Particularly amazing was Jason Stearns’ sensitive portrayal of Kurvenal as a servant of near-adolescent emotional devotion to his master. A late substitute for Finland’s major new Wagnerian Juha Uusitalo, Stearns came late to opera, having served 21 years in the Army before turning to singing. Coached by Thomas Steward in the final year of the American’s life, Stearns sang the Dutchman at Savonlinna last summer, and other Wagnerian assignments await him. Whether he — a rather small man — can handle Wotan in large American houses waits to be seen; here, however, he was a perfect Kurwenal who fit with ease into the concept of the staging. Greer Grimsley replaces him later in the run.
Chicago makes it a practice to seek comment from its singers for its program book, and about his role in Tristan Stearns wrote tellingly: “When Tristan dies, Kurwenal really doesn’t want to live anymore. He forces death on himself — he wants to die with his leader.” This approach came out in Stearns’s every move. He was a servant not of dog-like devotion, but a young man tenderly in love — yes, the word fits here in its highest meaning — with his master. It was a deeply touching portrayal.
If anyone “owns” the role of Brangäne today, it is Petra Lang, who has been Isolde’s soul mate on every major stage and shared honors with Voigt when she sang her first Isolde in Vienna in 2003. Although Lang stressed that she sees Brangäne “as a younger confidante, a friend to Isolde,” here she failed to cast aside the traditional German mold of a reserved member of the court. And although she sang her second-act warning beautifully, Michelle DeYoung would have been a more appropriate servant in this staging.
The flowing white hair that Stephen Milling wore made King Marke unusually aged — especially in contrast to the youthfulness of the production. Yet the Danish bass wore his suffering with credible dignity.
Wagner instructs that Isolde expire “as if tansfigured,” sinking in Brangäne’s arms onto Tristan’s body, Condemi chose to have Voigt die on her feet at some remove from her beloved. On the heels of a “Liebestod” so triumphantly sung as it was here such stage directions are of little concern. Voigt gave it her all, leaving the audience so mesmerized that they were hesitant to applaud until the stage grew dark.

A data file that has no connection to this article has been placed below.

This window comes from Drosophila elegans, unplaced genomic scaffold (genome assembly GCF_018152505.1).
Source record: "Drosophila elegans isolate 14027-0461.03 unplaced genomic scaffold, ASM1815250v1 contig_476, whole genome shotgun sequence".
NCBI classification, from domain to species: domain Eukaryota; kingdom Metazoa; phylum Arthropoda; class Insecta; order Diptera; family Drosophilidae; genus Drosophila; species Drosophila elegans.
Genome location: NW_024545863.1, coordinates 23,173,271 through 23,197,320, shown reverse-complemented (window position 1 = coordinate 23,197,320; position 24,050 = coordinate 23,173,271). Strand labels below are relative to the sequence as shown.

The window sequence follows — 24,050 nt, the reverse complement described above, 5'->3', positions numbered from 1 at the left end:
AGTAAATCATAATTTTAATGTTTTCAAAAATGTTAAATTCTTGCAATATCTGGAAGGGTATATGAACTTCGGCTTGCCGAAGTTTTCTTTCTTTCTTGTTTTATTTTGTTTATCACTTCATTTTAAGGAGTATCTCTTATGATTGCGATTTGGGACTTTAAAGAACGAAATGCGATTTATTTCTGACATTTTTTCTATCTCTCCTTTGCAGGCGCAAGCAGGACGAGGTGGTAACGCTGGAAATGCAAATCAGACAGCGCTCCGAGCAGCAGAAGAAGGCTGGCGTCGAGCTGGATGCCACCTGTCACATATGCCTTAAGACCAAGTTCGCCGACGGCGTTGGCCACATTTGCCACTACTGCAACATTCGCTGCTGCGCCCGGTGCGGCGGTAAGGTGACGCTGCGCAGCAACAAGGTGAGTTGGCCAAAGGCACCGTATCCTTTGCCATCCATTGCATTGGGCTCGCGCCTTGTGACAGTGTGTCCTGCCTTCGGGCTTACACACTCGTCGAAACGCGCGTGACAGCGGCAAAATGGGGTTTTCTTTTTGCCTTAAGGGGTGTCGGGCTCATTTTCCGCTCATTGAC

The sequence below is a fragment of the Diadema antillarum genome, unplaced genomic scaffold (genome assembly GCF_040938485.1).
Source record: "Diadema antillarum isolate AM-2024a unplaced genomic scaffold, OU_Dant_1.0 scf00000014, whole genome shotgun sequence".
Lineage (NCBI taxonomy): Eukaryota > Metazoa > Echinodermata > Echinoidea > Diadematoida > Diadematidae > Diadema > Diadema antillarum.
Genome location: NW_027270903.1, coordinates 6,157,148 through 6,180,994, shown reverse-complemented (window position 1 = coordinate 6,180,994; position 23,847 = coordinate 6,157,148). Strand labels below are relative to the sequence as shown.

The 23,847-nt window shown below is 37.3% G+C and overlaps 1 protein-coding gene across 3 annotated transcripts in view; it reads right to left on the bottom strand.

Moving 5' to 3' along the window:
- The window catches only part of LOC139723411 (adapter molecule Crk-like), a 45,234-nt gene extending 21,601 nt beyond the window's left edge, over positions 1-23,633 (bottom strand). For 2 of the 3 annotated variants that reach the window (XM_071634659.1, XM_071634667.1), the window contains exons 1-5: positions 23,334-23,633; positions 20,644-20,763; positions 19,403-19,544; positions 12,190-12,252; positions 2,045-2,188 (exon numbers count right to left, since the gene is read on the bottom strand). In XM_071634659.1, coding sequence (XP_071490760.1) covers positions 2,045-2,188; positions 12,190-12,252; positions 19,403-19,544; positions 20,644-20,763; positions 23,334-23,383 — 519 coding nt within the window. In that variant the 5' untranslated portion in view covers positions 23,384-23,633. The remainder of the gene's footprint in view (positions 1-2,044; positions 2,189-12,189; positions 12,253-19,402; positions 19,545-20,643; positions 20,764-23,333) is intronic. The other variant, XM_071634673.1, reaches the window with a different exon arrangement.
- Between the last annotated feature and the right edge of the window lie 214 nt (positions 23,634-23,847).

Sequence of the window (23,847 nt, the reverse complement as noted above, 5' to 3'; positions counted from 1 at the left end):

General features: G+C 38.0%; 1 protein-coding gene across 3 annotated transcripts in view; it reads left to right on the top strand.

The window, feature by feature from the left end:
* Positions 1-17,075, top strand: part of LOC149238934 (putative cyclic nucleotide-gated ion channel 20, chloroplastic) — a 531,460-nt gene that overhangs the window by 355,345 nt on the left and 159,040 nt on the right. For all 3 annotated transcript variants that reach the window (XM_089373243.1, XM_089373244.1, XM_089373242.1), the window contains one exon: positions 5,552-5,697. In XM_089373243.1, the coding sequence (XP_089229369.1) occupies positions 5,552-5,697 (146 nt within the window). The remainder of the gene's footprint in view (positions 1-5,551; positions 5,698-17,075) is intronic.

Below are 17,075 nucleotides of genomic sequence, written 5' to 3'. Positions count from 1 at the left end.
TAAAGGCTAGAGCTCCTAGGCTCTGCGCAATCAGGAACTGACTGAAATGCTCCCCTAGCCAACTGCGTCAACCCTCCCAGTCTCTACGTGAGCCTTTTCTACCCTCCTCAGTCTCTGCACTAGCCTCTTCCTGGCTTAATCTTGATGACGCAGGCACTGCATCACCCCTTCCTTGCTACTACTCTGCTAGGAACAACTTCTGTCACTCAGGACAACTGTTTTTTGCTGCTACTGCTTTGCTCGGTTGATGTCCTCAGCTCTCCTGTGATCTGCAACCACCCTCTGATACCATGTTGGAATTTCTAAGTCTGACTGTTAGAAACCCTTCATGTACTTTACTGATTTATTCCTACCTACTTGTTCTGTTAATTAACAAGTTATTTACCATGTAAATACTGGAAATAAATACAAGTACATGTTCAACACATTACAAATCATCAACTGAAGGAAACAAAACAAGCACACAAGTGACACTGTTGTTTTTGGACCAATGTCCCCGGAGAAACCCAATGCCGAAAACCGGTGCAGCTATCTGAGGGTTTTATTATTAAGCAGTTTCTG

In 1966 when David Hockney made his theatrical debut with Alfred Jarry’s Ubu Roi he did not stray far from the proscenium like compositions in many of his paintings. He took a bigger step in his designs for the 1978 Glyndbourne Magic Flute, where he opened the first act with a rocky, palm filled landscape that is replaced by increasingly symmetrical, monumental flats that refer to the opera’s earliest sets of 1791.
Nearly ten years later, in his design for Tristan he equipped the first-act ship with sails that billow before an empty vista. In Act Two a heavy cloud, first drawn by Hockney in Iowa, (1964), looms over a diagonal stand of trees across from Isolde’s palace that again direct the action of the opera to its inevitable denouement. In the final act a mammoth tree arcs over the scene in which a desolate cliff carries the opera to its ultimate tragedy.
Color was a fundamental key to the entire production: Isolde in the red of royalty, Brangäne in earthly green, Marke, suitably in purple, and the men of action in functional “drab” or colors related to the King. Hockney wisely borrowed the effect of his wardrobe from 15th century paintings by Piero da Francesco and other early Renaissance artists.
The Chicago staging was sensitively lighted by Duane Shuller.
Holding this all together was the magisterial conducting of Lyric music director Andrew Davis, whose delicate balance of singers and orchestras and shadings of tempo made this an evening even superior to what the world admires in the Wagner of James Levine and the ensemble at the Met. A truly and thoroughly remarkable Tristan und Isolde.
With Gustav Mahler’s valedictory Ninth Symphony the Chicago Civic Orchestra offered an ideal prelude to the Lyric’s Tristan on January 26 in Symphony Hall.
The training ensemble of the Chicago Symphony, the 100-plus members of the CCO, graduates all of the world’s top conservatories, were conducted on this occasion by Esa-Pekka Salonen, retiring music director of the Los Angeles Philharmonic. Although just 50, on the podiatry Salonen could still pass for a teenager. He was in perfect “sync” with his musicians.
In his Norton lectures Leonard Bernstein analyzed the concluding Adagio of the work — to be played “very slow and reserved — as a triple act of leave-taking: it reflected first the irregular heart-beat that was to fell Mahler before the premiere of the work, plus which — said Bernstein — the movement is both the end of the symphony as it had existed up to that time and further “the end of our Faustian culture.” The performance in a packed - provided food for thought on “Lennie’s” ideas, along with the opportunity to contemplate the consequences of Wagner.